First published by The Sydney Morning Herald on 26 May 2014
Janette Turner Hospital is well known for beginning a book with the offer of a complex riddle. In a dark and delicious tale where characters have multiple names and identities, The Claimant follows suit as a literal and puzzling game of who’s who.
What role does class play in identity? What role does identity play in happiness, and what bearing do the identities of others have on the way we define ourselves? Why and where must we be guided by a moral compass?
After a string of untimely deaths, the fortune of the obscenely wealthy Vanderbilt family is up for grabs and keenly monitored by aristocrats and gossip columnists alike.
This well- researched tale takes us to richly drawn settings. It is a pleasure to spend time in each: a tense war between dignity and secrecy in the French countryside, aristocrats and con artists play hide-and-seek in Manhattan, and a mysterious farmer tries to forget it all in the remote Australian outback.
The most enchanting moments occur in the inseparable childhoods of central characters Capucine and Ti-Loup. Capucine – the daughter of French Resistance devotees – is the picture of tenacity and a hero for the ages. Class divides, despite being an overt presence in her life, are both irrelevant and ludicrous to Capucine. Her disregard for social hierarchy is the envy of Ti-Loup, son of a reclusive French countess and future heir to the Vanderbilt fortune.
When an adolescent Ti-Loup becomes entangled in a scandal, he is sent to live with his estranged father in a Manhattan penthouse. Joining the lofty ranks of an elite private school (Turner Hospital gives readers full voyeuristic privilege here), he becomes disarmingly aware of the absurd power inherent in his bloodline. But it is the scholarship boys he admires. Haunted by the horrors of his childhood, Ti-Loup – a talented mimic – disappears into a life among the working class and begins a long and torturous road to absolving the sins of his childhood.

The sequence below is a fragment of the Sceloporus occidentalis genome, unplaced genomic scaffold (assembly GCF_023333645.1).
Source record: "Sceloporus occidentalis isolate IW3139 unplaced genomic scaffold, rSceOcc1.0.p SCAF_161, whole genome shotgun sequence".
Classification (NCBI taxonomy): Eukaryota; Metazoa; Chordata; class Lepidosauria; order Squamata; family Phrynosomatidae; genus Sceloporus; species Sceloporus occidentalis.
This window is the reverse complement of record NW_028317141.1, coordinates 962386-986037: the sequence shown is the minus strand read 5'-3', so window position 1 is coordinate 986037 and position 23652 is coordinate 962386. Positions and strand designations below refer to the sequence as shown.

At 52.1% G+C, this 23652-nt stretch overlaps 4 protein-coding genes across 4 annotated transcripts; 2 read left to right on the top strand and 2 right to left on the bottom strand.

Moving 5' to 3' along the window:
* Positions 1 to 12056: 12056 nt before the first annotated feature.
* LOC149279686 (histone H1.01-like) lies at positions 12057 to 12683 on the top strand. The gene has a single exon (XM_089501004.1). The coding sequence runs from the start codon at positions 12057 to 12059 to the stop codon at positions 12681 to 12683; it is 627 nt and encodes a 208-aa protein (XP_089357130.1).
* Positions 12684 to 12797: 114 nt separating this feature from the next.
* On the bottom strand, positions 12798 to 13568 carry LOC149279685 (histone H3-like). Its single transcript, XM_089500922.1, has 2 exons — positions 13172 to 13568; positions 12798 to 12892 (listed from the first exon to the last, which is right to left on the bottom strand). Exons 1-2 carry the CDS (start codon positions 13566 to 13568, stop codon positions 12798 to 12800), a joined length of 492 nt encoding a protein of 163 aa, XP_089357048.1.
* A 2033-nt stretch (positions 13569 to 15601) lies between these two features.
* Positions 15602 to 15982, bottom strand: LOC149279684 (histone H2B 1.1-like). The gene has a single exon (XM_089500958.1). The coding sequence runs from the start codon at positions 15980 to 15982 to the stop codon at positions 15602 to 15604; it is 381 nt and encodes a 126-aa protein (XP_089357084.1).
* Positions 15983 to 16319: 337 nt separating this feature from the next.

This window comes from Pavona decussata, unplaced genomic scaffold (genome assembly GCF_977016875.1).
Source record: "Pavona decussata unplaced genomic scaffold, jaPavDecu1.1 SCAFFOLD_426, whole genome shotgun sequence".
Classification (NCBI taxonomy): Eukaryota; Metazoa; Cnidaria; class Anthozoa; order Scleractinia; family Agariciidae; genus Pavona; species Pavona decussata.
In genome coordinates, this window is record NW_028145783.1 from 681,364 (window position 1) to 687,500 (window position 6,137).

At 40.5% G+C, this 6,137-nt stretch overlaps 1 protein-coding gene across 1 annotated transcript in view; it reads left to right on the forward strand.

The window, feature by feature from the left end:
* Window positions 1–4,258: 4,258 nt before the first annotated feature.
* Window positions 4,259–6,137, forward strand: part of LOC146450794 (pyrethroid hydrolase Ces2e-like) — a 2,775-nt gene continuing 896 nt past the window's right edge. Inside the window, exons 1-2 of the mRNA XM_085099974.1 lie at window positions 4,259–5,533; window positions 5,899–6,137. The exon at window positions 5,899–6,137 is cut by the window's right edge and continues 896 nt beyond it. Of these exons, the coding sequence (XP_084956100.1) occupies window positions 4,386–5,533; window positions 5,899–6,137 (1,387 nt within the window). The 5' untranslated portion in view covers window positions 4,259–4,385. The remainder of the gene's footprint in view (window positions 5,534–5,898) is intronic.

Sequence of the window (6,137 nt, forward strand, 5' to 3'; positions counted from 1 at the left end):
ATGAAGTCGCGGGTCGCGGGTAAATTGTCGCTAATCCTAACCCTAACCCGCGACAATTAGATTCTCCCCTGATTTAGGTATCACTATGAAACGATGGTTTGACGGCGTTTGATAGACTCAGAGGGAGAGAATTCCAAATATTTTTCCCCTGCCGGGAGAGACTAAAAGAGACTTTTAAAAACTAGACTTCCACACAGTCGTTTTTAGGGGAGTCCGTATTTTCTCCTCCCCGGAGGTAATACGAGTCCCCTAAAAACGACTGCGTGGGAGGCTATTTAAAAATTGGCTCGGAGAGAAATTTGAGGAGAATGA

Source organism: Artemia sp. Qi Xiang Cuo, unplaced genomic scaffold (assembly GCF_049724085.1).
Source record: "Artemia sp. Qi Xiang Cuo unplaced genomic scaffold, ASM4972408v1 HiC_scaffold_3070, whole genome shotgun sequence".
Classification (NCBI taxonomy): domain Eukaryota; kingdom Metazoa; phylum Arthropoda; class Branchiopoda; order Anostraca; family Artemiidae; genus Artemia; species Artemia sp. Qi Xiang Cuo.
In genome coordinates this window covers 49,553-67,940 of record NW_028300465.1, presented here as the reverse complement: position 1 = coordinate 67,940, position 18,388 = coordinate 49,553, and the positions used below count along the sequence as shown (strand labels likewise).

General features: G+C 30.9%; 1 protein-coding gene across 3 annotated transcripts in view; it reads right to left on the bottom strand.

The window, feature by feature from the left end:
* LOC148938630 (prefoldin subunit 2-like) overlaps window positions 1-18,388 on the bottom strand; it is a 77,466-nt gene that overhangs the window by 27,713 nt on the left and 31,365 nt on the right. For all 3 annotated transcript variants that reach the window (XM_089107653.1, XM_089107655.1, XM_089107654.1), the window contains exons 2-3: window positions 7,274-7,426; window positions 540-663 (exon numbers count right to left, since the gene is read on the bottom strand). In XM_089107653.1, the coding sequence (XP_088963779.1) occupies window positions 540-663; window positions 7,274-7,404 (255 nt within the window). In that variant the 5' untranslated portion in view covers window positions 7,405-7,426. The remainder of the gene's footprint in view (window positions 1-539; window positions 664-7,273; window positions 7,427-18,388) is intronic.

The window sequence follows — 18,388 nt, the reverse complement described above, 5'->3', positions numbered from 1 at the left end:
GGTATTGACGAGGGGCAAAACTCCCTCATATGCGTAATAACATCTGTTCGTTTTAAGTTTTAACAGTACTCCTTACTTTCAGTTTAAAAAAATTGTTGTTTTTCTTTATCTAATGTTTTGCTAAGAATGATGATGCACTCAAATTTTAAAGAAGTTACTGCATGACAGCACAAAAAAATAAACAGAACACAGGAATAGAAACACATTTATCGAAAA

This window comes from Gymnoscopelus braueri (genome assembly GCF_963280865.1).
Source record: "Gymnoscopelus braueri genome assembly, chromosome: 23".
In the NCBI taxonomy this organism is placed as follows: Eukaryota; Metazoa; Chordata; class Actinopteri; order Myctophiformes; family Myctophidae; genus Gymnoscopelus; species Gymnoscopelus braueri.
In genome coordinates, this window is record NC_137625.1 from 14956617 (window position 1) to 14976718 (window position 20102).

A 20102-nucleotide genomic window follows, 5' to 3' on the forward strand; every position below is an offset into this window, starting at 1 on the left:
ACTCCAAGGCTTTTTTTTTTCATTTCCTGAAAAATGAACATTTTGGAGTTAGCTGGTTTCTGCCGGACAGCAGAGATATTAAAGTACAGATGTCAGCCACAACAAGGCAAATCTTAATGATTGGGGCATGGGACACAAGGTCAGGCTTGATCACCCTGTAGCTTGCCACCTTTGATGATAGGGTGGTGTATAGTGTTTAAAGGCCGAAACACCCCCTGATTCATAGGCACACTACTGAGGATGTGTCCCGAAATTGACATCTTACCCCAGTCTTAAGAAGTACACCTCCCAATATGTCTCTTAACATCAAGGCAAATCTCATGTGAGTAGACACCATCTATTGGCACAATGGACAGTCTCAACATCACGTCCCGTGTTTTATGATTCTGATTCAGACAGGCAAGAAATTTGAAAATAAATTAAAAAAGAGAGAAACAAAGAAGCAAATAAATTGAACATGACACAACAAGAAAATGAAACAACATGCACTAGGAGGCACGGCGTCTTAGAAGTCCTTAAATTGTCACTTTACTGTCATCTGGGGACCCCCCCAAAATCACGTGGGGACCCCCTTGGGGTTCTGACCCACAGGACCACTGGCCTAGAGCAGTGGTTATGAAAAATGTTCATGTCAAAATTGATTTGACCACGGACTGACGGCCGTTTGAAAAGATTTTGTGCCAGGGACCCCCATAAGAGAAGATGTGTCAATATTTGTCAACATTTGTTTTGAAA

In distinct contrast, Capucine finds herself crossing over from a childhood on the farm to Manhattan’s upper crust. Adored by the countess and legally adopted into a family of art collectors, she is a reluctant untouchable. Interestingly, her journey has nothing to do with ladder climbing and everything to do with a genuine love of art and devotion to the ones she loves.
Capucine and Ti-Loup are wrenched apart and drawn together again and again despite being observed, detained and blackmailed by elusive con artists and malicious gold diggers.
Despite the initially cryptic nature of the narrative, the reader is kept safely in the loop. Just when a twist in the road threatens to topple our grasp on the story, Turner Hospital steadies the wheel with a well-timed hand. She does this often – and with impressive confidence – repeating a hint at just the right moment.
Characterisation is occasionally heavy handed: when Marlowe assumes Capucine will have a white wine she unnerves him by ordering a Scotch ‘straight up… no ice’ (the book is otherwise subtle and entirely successful in its attempt to upend and disobey gender norms) and the reaches of Ti-Loup’s mimicry feel far-fetched at times. Minor glitches such as these are continually saved by careful craft and heady symbolism. Of particular note: a vivid scene in the cutting room of a butcher shop is so captivating it must be read more than once.
The riddle novel is a risky premise: always in danger of being too cryptic or easy to solve. Towards the end of this story Turner Hospital sidesteps this pitfall by disowning the intellectual puzzle and embracing the moral one: mysteries dissolve, answers come easily to light and the real question emerges - how do we begin to forgive, release, love or relate to these chameleons?
Here is a book that reminds us what it is to be under the spell of a master of her craft.